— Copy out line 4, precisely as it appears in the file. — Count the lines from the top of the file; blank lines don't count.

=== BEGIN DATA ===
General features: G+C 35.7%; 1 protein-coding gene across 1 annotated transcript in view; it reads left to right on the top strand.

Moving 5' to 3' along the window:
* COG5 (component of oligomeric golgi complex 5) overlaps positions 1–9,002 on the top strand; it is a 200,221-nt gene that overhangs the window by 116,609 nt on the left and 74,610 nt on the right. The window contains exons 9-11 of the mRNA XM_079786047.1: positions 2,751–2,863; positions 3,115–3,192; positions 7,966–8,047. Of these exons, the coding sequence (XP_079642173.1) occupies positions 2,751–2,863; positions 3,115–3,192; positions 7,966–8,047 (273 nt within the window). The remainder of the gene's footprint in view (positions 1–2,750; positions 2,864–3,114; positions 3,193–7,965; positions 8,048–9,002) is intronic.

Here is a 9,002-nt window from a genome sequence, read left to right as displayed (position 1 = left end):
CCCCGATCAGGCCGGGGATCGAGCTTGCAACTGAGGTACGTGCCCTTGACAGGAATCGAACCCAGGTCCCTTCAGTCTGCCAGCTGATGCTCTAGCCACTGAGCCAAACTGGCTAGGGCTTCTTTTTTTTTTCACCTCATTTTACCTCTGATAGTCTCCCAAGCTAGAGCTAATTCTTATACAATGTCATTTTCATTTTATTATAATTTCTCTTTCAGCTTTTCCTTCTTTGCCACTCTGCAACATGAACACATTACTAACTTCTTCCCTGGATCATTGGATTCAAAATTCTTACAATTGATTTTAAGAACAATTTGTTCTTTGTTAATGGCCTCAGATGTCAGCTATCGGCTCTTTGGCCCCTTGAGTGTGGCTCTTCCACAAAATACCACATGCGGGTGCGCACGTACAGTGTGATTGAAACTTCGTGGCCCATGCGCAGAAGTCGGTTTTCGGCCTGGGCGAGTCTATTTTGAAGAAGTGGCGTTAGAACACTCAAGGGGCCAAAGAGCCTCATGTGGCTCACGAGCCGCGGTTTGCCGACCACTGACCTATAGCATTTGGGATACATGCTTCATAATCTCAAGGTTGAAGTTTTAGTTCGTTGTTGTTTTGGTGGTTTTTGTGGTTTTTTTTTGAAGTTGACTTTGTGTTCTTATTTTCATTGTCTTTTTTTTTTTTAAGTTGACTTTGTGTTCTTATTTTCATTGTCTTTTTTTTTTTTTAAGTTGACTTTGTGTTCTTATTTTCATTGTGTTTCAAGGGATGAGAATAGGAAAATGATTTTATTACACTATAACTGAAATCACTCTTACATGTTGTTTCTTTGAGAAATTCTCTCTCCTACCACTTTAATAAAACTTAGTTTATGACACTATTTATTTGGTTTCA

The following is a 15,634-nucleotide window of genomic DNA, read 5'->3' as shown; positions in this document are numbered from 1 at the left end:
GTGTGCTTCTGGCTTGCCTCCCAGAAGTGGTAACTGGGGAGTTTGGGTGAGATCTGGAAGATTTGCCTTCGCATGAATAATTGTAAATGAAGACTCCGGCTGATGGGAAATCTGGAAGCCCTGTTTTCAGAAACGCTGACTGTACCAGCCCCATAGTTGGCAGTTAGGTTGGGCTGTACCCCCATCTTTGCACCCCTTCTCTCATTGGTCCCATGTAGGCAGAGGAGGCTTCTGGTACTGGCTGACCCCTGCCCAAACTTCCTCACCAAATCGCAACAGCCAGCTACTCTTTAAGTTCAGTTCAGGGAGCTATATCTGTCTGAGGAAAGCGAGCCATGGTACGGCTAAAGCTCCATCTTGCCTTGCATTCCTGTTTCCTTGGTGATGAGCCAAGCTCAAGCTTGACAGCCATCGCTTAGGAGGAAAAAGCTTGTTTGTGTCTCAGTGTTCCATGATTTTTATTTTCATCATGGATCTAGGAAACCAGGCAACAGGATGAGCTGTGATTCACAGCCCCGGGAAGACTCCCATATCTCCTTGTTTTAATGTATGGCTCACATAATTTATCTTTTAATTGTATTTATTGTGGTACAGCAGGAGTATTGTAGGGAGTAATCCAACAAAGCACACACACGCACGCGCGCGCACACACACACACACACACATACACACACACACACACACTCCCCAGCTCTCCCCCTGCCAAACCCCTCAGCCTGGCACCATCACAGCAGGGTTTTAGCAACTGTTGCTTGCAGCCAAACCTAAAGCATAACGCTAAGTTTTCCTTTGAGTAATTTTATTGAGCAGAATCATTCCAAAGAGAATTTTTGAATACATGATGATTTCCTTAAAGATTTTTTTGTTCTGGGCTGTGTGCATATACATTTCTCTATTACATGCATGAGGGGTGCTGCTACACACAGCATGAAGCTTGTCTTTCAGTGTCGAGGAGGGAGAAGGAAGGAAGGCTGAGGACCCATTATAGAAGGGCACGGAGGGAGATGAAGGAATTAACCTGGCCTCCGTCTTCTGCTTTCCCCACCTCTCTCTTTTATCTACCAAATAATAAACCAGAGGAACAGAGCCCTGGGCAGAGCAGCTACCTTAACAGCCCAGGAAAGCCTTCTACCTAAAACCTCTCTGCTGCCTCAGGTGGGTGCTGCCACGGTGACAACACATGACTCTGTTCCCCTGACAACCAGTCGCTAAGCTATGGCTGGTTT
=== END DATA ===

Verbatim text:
Here is a 9,002-nt window from a genome sequence, read left to right as displayed (position 1 = left end):